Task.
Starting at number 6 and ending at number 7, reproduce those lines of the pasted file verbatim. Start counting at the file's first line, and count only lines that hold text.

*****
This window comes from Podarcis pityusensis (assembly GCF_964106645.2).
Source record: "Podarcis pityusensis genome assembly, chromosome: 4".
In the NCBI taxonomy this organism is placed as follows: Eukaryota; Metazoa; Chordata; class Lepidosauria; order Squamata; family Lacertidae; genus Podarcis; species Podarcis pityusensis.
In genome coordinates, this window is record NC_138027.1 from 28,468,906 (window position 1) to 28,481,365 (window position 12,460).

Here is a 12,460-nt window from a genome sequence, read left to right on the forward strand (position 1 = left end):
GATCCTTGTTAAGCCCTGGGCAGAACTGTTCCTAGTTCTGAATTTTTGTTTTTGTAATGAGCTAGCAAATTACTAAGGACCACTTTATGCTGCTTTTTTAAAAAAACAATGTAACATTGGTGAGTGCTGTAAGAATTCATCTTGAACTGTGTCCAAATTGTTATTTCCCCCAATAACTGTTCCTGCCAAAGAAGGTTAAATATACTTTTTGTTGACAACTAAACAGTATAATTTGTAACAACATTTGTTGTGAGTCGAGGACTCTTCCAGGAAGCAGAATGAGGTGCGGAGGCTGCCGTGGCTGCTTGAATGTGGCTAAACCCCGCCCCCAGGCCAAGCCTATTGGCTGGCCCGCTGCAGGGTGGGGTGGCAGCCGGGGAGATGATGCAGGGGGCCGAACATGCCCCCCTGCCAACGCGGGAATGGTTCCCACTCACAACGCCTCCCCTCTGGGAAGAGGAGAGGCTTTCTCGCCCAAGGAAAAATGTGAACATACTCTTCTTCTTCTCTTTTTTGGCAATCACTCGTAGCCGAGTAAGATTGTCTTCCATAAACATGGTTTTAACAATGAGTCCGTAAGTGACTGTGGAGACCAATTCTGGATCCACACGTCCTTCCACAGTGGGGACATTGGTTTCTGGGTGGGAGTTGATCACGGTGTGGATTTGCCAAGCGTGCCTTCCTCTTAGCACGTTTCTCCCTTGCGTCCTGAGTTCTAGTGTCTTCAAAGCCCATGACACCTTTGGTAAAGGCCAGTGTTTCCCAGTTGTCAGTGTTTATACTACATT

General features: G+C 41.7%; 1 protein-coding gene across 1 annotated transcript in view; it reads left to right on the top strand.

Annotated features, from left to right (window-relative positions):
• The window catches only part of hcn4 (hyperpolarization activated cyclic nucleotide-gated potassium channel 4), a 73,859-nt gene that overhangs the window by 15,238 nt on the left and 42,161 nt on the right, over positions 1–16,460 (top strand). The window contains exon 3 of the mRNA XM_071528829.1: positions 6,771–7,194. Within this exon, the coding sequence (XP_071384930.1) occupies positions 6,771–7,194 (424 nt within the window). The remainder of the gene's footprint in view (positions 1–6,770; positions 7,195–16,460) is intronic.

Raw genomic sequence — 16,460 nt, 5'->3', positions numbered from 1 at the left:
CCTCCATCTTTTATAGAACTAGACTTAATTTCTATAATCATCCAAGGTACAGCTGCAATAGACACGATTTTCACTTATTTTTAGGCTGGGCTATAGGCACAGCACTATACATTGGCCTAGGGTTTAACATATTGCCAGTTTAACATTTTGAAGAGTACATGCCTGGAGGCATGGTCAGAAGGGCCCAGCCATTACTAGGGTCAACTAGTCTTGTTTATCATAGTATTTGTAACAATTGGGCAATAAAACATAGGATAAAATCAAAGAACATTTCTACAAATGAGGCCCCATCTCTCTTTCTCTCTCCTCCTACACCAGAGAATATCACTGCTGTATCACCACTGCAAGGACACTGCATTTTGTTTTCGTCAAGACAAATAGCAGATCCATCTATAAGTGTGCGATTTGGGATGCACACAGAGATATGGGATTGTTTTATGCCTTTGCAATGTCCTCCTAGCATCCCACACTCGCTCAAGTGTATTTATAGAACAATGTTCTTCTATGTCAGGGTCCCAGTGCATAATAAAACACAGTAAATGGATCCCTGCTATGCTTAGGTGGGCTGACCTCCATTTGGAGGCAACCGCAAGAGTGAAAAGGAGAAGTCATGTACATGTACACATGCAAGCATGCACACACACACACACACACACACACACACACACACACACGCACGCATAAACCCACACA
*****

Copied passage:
GATCCTTGTTAAGCCCTGGGCAGAACTGTTCCTAGTTCTGAATTTTTGTTTTTGTAATGAGCTAGCAAATTACTAAGGACCACTTTATGCTGCTTTTTTAAAAAAACAATGTAACATTGGTGAGTGCTGTAAGAATTCATCTTGAACTGTGTCCAAATTGTTATTTCCCCCAATAACTGTTCCTGCCAAAGAAGGTTAAATATACTTTTTGTTGACAACTAAACAGTATAATTTGTAACAACATTTGTTGTGAGTCGAGGACTCTTCCAGGAAGCAGAATGAGGTGCGGAGGCTGCCGTGGCTGCTTGAATGTGGCTAAACCCCGCCCCCAGGCCAAGCCTATTGGCTGGCCCGCTGCAGGGTGGGGTGGCAGCCGGGGAGATGATGCAGGGGGCCGAACATGCCCCCCTGCCAACGCGGGAATGGTTCCCACTCACAACGCCTCCCCTCTGGGAAGAGGAGAGGCTTTCTCGCCCAAGGAAAAATGTGAACATACTCTTCTTCTTCTCTTTTTTGGCAATCACTCGTAGCCGAGTAAGATTGTCTTCCATAAACATGGTTTTAACAATGAGTCCGTAAGTGACTGTGGAGACCAATTCTGGATCCACACGTCCTTCCACAGTGGGGACATTGGTTTCTGGGTGGGAGTTGATCACGGTGTGGATTTGCCAAGCGTGCCTTCCTCTTAGCACGTTTCTCCCTTGCGTCCTGAGTTCTAGTGTCTTCAAAGCCCATGACACCTTTGGTAAAGGCCAGTGTTTCCCAGTTGTCAGTGTTTATACTACATT

General features: G+C 41.7%; 1 protein-coding gene across 1 annotated transcript in view; it reads left to right on the top strand.